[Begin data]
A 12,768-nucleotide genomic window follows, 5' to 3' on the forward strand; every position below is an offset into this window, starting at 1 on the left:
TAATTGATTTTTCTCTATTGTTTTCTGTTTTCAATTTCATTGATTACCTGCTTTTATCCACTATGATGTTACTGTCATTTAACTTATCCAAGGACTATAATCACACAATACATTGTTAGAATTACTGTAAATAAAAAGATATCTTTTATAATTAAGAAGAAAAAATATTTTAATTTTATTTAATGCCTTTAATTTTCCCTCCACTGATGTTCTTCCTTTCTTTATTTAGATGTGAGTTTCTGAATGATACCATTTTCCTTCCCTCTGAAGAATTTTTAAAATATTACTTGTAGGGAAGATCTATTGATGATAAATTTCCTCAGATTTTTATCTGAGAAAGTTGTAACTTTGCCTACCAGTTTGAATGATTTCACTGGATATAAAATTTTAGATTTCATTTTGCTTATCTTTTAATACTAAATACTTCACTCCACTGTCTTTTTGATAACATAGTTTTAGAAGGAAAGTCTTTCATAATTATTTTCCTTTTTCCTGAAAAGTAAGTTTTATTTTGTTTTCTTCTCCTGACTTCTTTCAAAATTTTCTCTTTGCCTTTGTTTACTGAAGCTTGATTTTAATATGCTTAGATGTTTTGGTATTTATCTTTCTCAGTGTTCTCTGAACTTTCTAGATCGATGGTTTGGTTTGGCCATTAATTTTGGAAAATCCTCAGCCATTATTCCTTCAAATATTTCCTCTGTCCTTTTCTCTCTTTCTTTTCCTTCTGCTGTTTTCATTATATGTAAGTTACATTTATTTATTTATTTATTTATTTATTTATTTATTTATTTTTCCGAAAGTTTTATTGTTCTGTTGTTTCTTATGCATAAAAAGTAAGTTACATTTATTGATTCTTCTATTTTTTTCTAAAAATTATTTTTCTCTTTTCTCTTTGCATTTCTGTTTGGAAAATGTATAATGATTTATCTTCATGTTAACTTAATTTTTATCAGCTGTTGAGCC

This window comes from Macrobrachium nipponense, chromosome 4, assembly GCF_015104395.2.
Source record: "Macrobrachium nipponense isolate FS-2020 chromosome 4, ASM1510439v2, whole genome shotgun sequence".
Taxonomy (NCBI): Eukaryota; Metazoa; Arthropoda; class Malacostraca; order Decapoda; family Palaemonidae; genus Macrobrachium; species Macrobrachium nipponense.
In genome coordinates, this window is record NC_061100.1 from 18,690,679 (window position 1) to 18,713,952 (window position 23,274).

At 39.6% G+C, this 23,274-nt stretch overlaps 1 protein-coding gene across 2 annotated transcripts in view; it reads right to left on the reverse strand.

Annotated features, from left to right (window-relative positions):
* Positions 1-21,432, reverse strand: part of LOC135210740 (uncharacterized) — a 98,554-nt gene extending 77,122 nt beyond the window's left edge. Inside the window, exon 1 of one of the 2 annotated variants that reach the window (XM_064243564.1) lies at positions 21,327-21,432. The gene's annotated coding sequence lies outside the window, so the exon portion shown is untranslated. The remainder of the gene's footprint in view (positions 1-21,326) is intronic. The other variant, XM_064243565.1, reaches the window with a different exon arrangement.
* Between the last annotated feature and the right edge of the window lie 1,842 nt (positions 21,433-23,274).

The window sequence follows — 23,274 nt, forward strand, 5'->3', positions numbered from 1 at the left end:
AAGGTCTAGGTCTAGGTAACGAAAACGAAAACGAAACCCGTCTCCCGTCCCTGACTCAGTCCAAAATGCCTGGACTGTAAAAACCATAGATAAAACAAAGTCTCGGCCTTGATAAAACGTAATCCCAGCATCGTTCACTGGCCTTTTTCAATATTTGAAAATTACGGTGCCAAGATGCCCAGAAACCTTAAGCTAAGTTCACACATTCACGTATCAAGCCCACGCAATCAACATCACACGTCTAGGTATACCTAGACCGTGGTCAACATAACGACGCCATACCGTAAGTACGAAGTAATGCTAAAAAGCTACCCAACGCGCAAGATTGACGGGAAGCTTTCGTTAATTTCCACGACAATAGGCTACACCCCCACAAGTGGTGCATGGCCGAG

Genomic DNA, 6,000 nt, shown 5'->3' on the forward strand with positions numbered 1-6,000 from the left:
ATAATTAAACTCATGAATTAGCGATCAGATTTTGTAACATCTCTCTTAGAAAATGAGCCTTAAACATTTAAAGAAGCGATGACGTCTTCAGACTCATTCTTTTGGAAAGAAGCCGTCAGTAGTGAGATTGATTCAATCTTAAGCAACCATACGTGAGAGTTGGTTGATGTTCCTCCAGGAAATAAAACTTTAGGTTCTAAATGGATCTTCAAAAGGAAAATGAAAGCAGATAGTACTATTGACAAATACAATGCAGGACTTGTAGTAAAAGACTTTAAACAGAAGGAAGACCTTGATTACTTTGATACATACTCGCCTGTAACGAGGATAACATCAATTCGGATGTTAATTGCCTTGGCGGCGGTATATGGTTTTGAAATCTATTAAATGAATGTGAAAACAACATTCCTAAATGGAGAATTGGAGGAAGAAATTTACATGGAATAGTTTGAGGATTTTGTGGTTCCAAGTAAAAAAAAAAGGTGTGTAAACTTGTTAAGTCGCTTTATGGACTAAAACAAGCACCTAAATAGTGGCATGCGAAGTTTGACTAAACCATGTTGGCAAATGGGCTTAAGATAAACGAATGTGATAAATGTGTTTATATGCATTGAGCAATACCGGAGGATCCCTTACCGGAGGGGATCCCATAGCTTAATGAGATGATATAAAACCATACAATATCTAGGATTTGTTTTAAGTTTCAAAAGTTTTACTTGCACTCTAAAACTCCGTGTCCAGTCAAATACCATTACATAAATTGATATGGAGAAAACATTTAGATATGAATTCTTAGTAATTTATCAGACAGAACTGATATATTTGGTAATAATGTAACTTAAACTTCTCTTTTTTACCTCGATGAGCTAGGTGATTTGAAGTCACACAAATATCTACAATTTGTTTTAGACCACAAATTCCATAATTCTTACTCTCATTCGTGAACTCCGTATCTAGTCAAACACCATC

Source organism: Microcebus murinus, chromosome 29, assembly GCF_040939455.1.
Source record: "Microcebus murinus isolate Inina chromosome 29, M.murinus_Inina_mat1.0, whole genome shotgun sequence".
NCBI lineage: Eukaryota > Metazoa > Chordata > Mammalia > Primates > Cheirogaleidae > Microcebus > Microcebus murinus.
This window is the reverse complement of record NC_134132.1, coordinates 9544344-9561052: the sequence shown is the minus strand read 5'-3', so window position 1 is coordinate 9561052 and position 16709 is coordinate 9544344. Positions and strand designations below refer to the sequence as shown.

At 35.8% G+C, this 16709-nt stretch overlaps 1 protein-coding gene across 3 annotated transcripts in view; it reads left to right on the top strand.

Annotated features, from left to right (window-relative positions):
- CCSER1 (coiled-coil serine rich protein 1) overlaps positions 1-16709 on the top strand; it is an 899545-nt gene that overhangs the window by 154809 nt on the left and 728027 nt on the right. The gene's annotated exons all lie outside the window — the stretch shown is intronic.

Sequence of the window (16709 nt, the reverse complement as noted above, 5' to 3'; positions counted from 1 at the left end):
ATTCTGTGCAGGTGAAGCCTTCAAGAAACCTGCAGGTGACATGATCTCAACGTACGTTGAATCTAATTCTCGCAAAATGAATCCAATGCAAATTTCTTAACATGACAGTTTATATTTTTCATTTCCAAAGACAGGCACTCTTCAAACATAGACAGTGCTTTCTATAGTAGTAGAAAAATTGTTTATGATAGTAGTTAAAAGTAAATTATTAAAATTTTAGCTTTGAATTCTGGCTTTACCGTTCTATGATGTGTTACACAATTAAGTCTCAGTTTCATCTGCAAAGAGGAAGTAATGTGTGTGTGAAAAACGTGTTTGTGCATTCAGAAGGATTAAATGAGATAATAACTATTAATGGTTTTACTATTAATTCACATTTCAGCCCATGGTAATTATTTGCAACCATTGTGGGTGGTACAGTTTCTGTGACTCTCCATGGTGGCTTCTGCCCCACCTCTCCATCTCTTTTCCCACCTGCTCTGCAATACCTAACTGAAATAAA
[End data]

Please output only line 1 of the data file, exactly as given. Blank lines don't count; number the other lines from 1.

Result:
A 12,768-nucleotide genomic window follows, 5' to 3' on the forward strand; every position below is an offset into this window, starting at 1 on the left: